How Theory Guides or Inform Practice
Theory is defined as an interrelated set of variables or constructs expressed in the form of hypothesis or propositions that present the relationship between and among variables, in terms of magnitude or direction (Creswell, 2009). In a research study, a theory can occur in the form of an argument, rationale or discussion. Theory helps to predict or explain an occurrence or phenomenon. Theoretical rationale is coined from the definition and has a meaning, “specifying why and how the rationale statements and variables are interrelated (Meltzoff, 2008).
In scholarly research, a well structured and appropriately-reported study must provide answers to address the what, why, who, how, when, and where questions (Ellis & Levy, 2008). Theories are formulated to help understand nature (committee on science, engineering, and public policy, 2009). Theories define the beauty of science; they are the reason why researchers are transfixed on the laboratory benches investigating a phenomenon or exploring the threads of a complex theoretical problem. Experiencing by explaining or observing ideas or concepts learned previously is a personal triumph. It can also be considered a collective triumph considering that, through the description and explanation of a concept, the researcher draws on and adds to the body of knowledge subscribed to by all researchers. Through the investigation of theories, the discoverer, explorer, or scientist contributes to the discovery of new ideas about nature. Researchers seek to provide answers to the most fundamental and intriguing questions that people ask about natural phenomena. They draw from theories and literature to provide answers to the complex things about nature and impact significantly on the lives of people throughout the world. This involves difficult decision making as regards the design of investigations, presentation of results, and interacting with colleagues (Henderikus, 2007).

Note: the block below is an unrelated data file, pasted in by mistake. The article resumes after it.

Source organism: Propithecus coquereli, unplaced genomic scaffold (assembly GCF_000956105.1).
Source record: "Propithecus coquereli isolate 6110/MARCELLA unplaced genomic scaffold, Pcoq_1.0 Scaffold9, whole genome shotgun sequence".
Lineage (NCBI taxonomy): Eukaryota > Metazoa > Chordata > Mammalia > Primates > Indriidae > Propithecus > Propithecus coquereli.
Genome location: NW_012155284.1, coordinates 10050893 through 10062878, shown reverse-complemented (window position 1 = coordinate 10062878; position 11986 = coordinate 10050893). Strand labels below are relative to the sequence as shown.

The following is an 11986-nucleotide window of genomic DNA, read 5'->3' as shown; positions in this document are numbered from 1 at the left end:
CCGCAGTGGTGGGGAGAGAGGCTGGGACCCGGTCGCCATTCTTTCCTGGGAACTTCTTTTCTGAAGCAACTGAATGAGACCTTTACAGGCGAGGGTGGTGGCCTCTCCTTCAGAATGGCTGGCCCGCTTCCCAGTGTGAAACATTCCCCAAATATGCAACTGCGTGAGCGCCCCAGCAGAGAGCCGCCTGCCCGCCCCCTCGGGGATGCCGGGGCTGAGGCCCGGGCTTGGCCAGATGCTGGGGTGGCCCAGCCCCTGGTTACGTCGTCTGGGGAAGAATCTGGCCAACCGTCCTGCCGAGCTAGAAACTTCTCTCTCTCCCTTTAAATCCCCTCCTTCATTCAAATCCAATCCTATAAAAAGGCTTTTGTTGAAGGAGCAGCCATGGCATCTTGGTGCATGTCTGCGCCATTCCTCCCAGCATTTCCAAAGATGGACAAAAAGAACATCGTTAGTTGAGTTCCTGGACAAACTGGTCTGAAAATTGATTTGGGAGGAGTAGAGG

Throughout time, researchers have designed and developed professional standards aimed to promote the progress of science and minimize the difficulties involved in research (Meltzoff, 2008). These research standards form the formal or accepted principles that govern the way research is done. It is the expectation that researchers recognize and embrace these standards. Those who disregard these codes may lose respect and the result may pose threats to their careers. Science is a progressive enterprise which utilizes past results to build new research. New researchers have an obligation towards their mentors and advisors (Henderikus, 2007).
In particular, a well-articulated statement of the problem is the goal of the research process in disciplines including education, engineering, and information systems. Establishment of a research problem is a complex task. However, it is the most crucial part of the entire research. Appropriate statement of the problem should demonstrate how the intended research builds on existing theory or contributes to the creation of new theory. It must describe how knowledge gained is used and the potential significance of the uses. A clear, well-structured, and precise problem statement leads to a quality research. It is a focal and highly vital procedure of the study procedure. It is the heart of all research projects, i.e., the axis upon and around which the entire actions of research revolve. By basing research on appropriately-articulated, argued, and supported statement of the problem provides the potential for gathering accurate and useful results. A negligible amount of research can establish accurate solutions if the critical subject of evaluation is not clearly identified and studied. It is, therefore, vital that researchers construct and develop argumentation based on logic for the statement of the research problem.
Translating Theory into Practice
The Role of Theory in Problem Statement